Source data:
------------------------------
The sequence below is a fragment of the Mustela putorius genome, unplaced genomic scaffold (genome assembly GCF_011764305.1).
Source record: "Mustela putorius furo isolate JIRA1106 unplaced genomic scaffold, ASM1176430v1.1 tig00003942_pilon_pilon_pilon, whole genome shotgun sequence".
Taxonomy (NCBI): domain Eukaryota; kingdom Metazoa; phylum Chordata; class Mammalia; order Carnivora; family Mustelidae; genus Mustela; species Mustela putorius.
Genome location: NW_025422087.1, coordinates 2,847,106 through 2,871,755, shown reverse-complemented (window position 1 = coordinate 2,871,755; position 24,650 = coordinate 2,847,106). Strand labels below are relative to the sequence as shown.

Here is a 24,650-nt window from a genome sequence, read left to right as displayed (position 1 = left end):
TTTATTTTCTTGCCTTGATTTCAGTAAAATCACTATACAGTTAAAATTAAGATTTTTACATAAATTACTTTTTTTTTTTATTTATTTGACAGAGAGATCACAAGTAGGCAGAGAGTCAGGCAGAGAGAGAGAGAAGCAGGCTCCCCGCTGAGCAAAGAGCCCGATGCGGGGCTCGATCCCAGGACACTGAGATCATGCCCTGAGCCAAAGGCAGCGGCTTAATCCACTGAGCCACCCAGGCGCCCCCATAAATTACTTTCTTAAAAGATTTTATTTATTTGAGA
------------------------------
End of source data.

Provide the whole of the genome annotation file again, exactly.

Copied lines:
The sequence below is a fragment of the Mustela putorius genome, unplaced genomic scaffold (genome assembly GCF_011764305.1).
Source record: "Mustela putorius furo isolate JIRA1106 unplaced genomic scaffold, ASM1176430v1.1 tig00003942_pilon_pilon_pilon, whole genome shotgun sequence".
Taxonomy (NCBI): domain Eukaryota; kingdom Metazoa; phylum Chordata; class Mammalia; order Carnivora; family Mustelidae; genus Mustela; species Mustela putorius.
Genome location: NW_025422087.1, coordinates 2,847,106 through 2,871,755, shown reverse-complemented (window position 1 = coordinate 2,871,755; position 24,650 = coordinate 2,847,106). Strand labels below are relative to the sequence as shown.

Here is a 24,650-nt window from a genome sequence, read left to right as displayed (position 1 = left end):
TTTATTTTCTTGCCTTGATTTCAGTAAAATCACTATACAGTTAAAATTAAGATTTTTACATAAATTACTTTTTTTTTTTATTTATTTGACAGAGAGATCACAAGTAGGCAGAGAGTCAGGCAGAGAGAGAGAGAAGCAGGCTCCCCGCTGAGCAAAGAGCCCGATGCGGGGCTCGATCCCAGGACACTGAGATCATGCCCTGAGCCAAAGGCAGCGGCTTAATCCACTGAGCCACCCAGGCGCCCCCATAAATTACTTTCTTAAAAGATTTTATTTATTTGAGA